James Holden: The Magic 8-Ball

I should be getting ready, putting on my wedding dress, but doubts are beginning to gnaw at me. I’m sat in my childhood bedroom, which Mum and Dad have only half redecorated. Detritus from my youth remains: a dog-eared copy of Cold Mountain, a photo of me and the girls at our sixth-form leavers’ ball, a cheap model of the Eiffel Tower I bought on a school trip to Boulogne. A Magic 8-Ball lightly covered in dust.

Sitting on the edge of the bed, I drum my hands on the wooden base. I took a long draft of the tea that my Mum had made me, and then I pick up the Magic 8-Ball.

I wipe it clean with my dressing-gown sleeve, the dust leaving a grey smear on the pink towelling. The 8 bores into my eyes. Have you ever told me the truth? I shook it and turned it over. Without a doubt.

I think back to the answers it had previously given me. I had asked whether Waterworld was worth going to see at the cinema (My reply is no). Fortunately it didn’t warn me I’d fail my first driving test (Better not tell you now) – meaning I only picked up one “major” rather than being reduced a jabbering wreck. And its prediction that I would have a good time at Manchester University (It is certain) came true – I spent three years going to great parties, met life-long friends, walking away with a good degree and into my dream job.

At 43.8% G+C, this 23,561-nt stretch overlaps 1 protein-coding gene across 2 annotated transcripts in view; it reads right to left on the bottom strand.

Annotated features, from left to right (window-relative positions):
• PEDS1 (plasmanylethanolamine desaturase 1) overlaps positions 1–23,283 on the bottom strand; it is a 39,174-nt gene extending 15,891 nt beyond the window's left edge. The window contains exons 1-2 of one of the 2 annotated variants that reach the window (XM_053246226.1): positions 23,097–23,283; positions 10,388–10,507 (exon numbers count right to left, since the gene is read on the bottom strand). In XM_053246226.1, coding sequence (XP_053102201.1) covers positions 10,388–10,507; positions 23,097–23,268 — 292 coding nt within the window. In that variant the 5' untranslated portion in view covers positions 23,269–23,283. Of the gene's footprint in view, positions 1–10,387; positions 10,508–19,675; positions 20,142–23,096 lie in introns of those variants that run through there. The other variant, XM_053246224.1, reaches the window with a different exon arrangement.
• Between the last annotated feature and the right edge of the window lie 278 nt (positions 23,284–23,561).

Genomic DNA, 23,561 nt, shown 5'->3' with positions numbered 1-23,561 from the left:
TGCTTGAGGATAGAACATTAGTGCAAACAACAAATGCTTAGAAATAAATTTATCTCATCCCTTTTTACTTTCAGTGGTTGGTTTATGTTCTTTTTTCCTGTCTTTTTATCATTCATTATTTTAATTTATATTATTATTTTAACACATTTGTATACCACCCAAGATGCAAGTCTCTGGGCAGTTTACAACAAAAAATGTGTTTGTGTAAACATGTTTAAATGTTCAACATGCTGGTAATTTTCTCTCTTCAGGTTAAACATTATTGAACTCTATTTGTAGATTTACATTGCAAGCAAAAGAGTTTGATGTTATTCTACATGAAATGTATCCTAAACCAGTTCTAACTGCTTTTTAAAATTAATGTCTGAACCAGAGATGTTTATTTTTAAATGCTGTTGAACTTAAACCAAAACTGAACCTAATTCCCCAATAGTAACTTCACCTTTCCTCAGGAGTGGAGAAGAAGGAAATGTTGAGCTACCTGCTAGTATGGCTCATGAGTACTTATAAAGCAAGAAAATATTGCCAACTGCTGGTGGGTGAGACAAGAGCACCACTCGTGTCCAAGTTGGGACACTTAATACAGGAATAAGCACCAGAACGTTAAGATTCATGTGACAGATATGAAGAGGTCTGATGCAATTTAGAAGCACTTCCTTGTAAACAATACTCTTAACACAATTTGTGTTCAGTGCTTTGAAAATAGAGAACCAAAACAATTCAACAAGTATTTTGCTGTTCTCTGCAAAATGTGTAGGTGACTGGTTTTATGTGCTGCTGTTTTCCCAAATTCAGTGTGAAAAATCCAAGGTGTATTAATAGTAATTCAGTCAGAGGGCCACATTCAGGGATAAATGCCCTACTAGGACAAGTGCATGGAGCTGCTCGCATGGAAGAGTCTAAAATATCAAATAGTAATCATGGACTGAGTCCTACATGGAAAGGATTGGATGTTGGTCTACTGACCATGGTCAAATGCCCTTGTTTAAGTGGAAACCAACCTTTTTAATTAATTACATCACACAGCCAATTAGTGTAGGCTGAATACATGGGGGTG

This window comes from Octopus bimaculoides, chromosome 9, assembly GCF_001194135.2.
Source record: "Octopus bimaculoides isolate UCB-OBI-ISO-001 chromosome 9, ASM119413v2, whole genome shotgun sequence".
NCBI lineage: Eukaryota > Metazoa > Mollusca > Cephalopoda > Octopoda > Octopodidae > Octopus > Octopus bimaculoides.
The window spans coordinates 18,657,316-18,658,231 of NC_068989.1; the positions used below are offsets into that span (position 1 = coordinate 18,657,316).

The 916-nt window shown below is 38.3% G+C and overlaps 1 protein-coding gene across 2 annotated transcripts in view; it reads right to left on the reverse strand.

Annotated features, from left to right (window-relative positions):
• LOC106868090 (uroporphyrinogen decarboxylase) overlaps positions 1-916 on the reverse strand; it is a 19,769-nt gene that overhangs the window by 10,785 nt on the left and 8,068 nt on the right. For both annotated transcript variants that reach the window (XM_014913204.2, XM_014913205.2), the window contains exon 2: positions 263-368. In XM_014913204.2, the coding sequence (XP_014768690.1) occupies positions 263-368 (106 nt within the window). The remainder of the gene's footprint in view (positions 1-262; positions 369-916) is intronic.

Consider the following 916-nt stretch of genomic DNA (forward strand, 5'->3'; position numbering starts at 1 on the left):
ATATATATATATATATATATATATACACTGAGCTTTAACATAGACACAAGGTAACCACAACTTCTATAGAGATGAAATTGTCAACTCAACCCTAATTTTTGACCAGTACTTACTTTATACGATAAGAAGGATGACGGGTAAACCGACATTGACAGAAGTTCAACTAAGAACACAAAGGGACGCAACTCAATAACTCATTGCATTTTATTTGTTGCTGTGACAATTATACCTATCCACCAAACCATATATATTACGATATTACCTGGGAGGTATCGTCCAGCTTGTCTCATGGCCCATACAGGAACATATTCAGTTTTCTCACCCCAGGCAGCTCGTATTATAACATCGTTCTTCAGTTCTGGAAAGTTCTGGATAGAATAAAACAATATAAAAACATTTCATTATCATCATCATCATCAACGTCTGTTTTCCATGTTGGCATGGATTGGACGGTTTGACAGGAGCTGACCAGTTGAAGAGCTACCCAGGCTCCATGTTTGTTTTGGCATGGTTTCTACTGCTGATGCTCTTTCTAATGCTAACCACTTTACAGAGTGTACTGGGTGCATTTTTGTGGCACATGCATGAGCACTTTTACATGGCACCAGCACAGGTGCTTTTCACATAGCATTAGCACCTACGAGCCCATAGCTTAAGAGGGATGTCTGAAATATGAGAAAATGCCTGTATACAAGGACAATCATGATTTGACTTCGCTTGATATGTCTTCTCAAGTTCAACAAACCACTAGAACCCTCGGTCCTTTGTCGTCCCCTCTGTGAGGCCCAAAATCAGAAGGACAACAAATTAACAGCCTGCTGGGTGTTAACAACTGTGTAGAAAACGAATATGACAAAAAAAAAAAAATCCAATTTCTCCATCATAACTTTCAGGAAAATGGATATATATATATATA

I decide to ask one last question. Eight. I need you to be really clear. Should I go through with the wedding today?

Outlook not so good.


Concentrate and ask again.

I place it in my lap, tears forming in my eyes. I think of how wonderful my time with John has been so far. And then I think of the jealousy that he brings to the table. The overwhelming mistrust, and the sense that I sometimes have that he’s crushing me with his suspicion.

What’s the matter with him?

I turn it over, waiting for the little triangular message to appear in the window. It slowly appears through the inky liquid.

He’s a tosser.


The biggest.

What should I do?

Call it off.

I throw it down on the bed and run downstairs, shouting for my Mum and Dad. I need to change my plans.


About James Holden

Brought up in Yorkshire, James has washed up on the shores of London. He spends his days working as a political geek. His short stories have previously been read by the Liars League.
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